Jungle

Discussion in 'Seeking Critique' started by Supriyo, Jul 6, 2019.

  1. In my attempt to photograph household objects, I am starting with this one, a piece of steel wool. I know I should not include two images, but I wanted to create some perspective on the whole subject and did not want to create a separate thread on the second image. So, ideas, alternative ways of shooting, all will be welcome. Thanks!!

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  2. I prefer the color version.

    I don't feel it stands up on its own (even with shadow and light dividing line).

    I get that you want to do a still life. I just don't find it that compelling a subject or setup to carry this kind of photo.

    What about hanging it a bit of distance from a wall (or corner) and letting it spin and capturing the movement and more projected shadows?

    Also maybe look at trying it in a cast iron pan with soap suds. If you were ok with moving away from still life, you could add a hand with scrubbing motion.
     
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  3. Thanks, Sam. I have my doubts about them too. Your suggestions are great, exactly what I was looking for. Motion and shadow are excellent ideas to try.
     
  4. Yep, good ideas from Sam. I’d particularly like to see either suspended in air (I’m pre-visualizing a spider on its thread- don’t ask why!).

    Alternatively, how about mixing the steel wool with something mushy/vunerable like fruit.

    (I do like #2 as it stands)
     
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  5. I connected instantly with these images because they reminded me of something I had a lot of fun with. I was house-bound for a month due to an injury, and was going stir-crazy. To stay challenged, I would pick up some household object and spend a few hours making portraits of it in any way I could think of that would make it interesting or beautiful, or that would use it to establish a mood or provoke a question. So that’s my back-story, and it’s going to heavily influence my perception of your images.

    My reactions, as I sat with the images for awhile:
    1. the color image is pleasing in terms of detail, color, and subject matter. The reason the subject matter is interesting here is that it’s not inherently interesting, bringing up…
    2. …the question of what the photographer’s intent is in giving us this image. My interpretation: you want us to see steel wool in a way we haven’t seen it before.
    3. From that point of view, the two frames head in different directions: the B&W makes me focus on the texture (consistent with the title), the color version on the softly reflected colors. Both of those have a lot of potential as visual hooks, but both are perhaps a bit subtle as currently presented—the danger is that the viewer just sees a photo of steel wool and turns the page.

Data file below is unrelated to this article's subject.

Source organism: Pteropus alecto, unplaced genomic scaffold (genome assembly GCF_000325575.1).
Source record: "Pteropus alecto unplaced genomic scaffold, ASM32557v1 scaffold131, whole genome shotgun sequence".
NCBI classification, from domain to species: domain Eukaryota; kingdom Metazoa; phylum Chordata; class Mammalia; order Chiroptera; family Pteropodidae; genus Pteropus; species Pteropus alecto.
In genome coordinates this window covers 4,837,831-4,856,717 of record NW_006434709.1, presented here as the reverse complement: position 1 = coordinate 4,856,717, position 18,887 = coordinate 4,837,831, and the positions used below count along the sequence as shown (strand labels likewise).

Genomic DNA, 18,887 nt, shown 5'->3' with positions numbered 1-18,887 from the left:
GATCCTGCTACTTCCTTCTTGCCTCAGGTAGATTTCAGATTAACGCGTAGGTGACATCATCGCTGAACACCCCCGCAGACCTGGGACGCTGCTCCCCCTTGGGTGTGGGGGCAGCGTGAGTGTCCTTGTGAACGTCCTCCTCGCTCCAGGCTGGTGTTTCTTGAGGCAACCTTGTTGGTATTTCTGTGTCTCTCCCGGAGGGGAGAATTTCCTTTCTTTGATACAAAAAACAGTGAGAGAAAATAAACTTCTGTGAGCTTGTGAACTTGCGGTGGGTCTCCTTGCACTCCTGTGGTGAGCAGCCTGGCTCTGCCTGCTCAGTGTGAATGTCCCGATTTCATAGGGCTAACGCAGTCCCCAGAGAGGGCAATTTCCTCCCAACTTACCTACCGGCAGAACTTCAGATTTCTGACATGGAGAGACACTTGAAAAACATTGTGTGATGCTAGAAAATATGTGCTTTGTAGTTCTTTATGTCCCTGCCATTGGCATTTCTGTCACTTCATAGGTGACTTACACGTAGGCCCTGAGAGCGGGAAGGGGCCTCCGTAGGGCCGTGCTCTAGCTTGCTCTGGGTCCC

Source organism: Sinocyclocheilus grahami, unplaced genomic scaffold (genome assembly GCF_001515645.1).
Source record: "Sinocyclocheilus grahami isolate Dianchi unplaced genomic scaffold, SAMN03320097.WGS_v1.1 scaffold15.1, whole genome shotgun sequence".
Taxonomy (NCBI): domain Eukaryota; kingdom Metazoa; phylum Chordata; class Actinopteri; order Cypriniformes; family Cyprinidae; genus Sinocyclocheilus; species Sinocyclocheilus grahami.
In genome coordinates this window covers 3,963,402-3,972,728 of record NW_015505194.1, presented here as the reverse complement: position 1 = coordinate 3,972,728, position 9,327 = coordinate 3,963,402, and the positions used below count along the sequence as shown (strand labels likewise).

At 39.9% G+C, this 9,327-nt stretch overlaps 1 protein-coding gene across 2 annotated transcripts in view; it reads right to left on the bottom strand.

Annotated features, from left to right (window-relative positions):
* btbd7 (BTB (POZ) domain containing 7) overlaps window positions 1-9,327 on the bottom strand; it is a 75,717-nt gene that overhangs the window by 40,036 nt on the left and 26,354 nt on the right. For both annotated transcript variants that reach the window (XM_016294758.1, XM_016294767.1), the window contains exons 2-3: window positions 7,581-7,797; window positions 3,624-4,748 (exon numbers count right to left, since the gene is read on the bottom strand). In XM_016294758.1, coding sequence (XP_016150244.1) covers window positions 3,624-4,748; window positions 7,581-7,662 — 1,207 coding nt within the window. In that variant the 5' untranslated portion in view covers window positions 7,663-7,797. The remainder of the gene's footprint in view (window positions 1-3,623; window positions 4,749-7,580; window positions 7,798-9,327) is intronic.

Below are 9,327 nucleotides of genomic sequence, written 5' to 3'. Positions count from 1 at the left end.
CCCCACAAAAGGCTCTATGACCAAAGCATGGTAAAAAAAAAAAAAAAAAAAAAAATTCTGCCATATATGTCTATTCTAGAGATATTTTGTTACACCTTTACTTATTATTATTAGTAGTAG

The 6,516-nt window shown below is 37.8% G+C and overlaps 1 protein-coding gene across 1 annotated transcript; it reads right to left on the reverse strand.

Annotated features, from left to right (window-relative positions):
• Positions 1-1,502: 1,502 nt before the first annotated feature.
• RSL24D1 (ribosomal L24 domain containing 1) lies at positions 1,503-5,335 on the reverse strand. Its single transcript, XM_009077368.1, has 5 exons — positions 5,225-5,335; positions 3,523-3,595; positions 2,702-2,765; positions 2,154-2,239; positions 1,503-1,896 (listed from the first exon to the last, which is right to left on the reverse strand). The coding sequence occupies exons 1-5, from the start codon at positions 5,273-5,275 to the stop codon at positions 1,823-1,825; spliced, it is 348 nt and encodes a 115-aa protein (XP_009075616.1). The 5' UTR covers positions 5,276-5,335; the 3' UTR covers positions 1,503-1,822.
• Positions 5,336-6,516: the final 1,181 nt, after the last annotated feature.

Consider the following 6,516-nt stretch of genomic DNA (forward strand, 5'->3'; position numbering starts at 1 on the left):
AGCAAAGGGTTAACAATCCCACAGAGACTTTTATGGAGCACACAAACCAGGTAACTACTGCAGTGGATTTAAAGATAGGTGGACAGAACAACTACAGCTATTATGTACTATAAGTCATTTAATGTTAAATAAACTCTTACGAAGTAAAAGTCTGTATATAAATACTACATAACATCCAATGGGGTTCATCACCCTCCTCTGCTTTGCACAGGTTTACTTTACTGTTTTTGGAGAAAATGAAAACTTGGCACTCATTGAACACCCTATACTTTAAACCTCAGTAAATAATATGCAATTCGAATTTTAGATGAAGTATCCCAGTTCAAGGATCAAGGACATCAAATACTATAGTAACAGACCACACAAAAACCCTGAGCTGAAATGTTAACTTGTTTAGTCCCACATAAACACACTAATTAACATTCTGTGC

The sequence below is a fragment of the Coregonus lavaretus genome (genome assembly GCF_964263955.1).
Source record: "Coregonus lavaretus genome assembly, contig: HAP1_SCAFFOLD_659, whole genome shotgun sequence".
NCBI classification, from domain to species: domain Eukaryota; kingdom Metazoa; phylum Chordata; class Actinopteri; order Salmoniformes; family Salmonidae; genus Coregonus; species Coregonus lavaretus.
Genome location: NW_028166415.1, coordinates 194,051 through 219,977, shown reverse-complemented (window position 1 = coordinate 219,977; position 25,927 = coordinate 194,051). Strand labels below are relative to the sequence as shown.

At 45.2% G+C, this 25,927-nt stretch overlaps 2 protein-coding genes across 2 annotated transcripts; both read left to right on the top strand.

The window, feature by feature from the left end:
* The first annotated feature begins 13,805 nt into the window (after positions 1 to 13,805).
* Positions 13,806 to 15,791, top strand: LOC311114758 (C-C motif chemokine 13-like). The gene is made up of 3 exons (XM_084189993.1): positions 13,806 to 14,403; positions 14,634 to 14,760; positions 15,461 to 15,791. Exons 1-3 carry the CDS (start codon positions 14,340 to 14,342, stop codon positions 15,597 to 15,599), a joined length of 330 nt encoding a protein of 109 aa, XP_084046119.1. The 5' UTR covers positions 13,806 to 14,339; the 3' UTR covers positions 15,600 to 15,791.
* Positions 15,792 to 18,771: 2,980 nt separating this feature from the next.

4. With the B&W, my eye goes to the bright coils in the center of the frame and pretty much stays there, occasionally exploring the protrusion at the lower right and the intriguing shadows down there. Because of the fairly uniform busy-ness of the rest of the steel wool, I don’t spend much time at all in other parts of the frame. I’m wondering what the effect would be if you crop from the top and left and slightly from the right—that might make the subject more of an enigma, and would strengthen the diagonal as a compositional element and so keep my eye from parking in the center. [The down-side of this approach is that, judging from the title, it’s the chaotic busy-ness that you’re interested in, and a strong diagonal would detract from that.]
    5. I do like the color version—the cool and warm reflected colors work very well for me, and the entire sculpture could pass as an exhibit at MOCA…hmm—what if you placed it on a pedestal?
    6. And at that point, I got lost in 20 minutes of daydreaming about how one could go about making a viewer extremely interested in staring at steel wool. What if we couldn’t immediately recognize it as steel wool because of the cropping? What if we were looking through it at something else? What if there were multiple colors reflected by the silver surfaces? What if we were looking through a tunnel into the center of the wool? How could that be lighted? What does steel wool look like if it’s pulled apart into a thin sheet? What would its shadow look like? What would it look like being batted by a cat’s paw? Or inside of a wine glass? Or surrounded by carrots? Or by sheep's wool? What if it's strongly backlit, with a blown-out background? What if it’s illuminated only by candle-light in a dark room? What if it got shaped into something else? What kind of composition would work to organize a closely cropped B&W texture shot? And so on.